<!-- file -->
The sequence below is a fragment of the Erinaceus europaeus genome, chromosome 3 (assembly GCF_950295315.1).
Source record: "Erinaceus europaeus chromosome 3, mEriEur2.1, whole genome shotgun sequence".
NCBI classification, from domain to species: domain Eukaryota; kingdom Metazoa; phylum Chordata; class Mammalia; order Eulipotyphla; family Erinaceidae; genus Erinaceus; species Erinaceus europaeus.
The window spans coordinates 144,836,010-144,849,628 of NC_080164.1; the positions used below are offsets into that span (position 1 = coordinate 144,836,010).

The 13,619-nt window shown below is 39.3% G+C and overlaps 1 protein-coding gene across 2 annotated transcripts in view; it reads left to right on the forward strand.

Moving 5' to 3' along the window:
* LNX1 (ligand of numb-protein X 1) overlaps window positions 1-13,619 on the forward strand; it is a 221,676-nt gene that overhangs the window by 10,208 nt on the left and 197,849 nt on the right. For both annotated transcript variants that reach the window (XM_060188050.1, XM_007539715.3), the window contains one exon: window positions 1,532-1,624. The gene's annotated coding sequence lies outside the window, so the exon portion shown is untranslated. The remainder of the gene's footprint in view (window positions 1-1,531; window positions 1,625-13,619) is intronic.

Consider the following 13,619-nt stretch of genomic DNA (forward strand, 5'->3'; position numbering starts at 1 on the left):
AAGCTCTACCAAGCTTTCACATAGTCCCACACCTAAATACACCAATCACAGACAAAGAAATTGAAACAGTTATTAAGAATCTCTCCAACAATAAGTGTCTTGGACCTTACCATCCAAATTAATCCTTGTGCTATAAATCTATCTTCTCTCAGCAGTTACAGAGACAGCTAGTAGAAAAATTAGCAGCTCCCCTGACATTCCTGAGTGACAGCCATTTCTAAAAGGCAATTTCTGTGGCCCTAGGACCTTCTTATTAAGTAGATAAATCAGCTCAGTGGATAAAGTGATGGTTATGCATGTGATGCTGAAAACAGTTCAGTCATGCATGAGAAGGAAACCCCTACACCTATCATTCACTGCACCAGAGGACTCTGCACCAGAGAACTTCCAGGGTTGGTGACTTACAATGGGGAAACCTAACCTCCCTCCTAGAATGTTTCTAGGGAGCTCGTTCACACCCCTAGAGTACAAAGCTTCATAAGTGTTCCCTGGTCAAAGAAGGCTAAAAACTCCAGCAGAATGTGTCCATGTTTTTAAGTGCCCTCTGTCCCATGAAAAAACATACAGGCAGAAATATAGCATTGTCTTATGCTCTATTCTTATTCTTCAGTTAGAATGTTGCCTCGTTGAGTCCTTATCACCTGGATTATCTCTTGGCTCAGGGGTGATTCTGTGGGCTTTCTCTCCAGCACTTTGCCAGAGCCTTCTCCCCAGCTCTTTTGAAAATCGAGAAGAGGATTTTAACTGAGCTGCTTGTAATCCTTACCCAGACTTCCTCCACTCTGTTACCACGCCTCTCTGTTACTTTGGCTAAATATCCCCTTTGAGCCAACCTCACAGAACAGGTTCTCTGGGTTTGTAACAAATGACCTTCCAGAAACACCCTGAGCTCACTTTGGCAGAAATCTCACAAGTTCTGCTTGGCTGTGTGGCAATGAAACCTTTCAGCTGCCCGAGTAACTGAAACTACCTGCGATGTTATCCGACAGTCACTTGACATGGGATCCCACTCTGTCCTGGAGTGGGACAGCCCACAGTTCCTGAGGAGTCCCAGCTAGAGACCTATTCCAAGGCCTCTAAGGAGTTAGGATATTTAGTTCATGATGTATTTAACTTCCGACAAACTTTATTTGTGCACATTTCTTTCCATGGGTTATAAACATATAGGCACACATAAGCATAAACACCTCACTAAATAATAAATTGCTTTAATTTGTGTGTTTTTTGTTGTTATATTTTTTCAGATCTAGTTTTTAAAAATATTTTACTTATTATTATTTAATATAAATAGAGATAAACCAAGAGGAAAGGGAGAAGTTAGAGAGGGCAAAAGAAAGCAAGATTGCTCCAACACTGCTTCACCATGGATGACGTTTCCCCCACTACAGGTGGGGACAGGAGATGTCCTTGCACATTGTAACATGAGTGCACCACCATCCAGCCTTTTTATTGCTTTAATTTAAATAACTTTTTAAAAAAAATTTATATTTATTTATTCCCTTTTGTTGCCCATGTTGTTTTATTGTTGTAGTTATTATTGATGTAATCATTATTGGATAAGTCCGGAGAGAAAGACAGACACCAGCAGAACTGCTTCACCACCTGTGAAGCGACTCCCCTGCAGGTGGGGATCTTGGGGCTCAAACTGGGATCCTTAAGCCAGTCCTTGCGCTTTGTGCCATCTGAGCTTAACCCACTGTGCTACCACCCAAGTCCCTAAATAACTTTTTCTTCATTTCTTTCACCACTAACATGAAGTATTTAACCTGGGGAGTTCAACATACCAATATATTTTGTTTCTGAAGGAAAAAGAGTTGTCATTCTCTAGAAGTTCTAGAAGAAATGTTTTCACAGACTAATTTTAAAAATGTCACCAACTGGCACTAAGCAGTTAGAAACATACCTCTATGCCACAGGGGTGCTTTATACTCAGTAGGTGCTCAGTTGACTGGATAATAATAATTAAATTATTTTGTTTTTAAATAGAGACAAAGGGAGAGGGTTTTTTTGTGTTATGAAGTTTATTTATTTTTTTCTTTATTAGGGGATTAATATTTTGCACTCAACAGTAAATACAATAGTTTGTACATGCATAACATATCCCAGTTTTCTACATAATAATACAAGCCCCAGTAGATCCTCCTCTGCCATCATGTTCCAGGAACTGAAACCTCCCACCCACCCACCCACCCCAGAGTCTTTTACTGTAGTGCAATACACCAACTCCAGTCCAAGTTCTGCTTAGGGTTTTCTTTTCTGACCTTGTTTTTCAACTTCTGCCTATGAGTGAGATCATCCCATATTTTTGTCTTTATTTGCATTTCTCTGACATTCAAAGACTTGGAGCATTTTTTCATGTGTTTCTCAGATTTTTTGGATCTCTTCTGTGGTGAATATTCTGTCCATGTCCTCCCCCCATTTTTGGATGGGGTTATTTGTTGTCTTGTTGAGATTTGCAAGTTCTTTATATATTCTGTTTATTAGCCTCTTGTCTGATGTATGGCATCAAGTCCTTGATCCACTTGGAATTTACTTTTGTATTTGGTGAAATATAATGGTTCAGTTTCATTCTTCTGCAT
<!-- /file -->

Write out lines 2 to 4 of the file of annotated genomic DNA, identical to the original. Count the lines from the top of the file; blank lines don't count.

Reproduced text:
Source record: "Erinaceus europaeus chromosome 3, mEriEur2.1, whole genome shotgun sequence".
NCBI classification, from domain to species: domain Eukaryota; kingdom Metazoa; phylum Chordata; class Mammalia; order Eulipotyphla; family Erinaceidae; genus Erinaceus; species Erinaceus europaeus.
The window spans coordinates 144,836,010-144,849,628 of NC_080164.1; the positions used below are offsets into that span (position 1 = coordinate 144,836,010).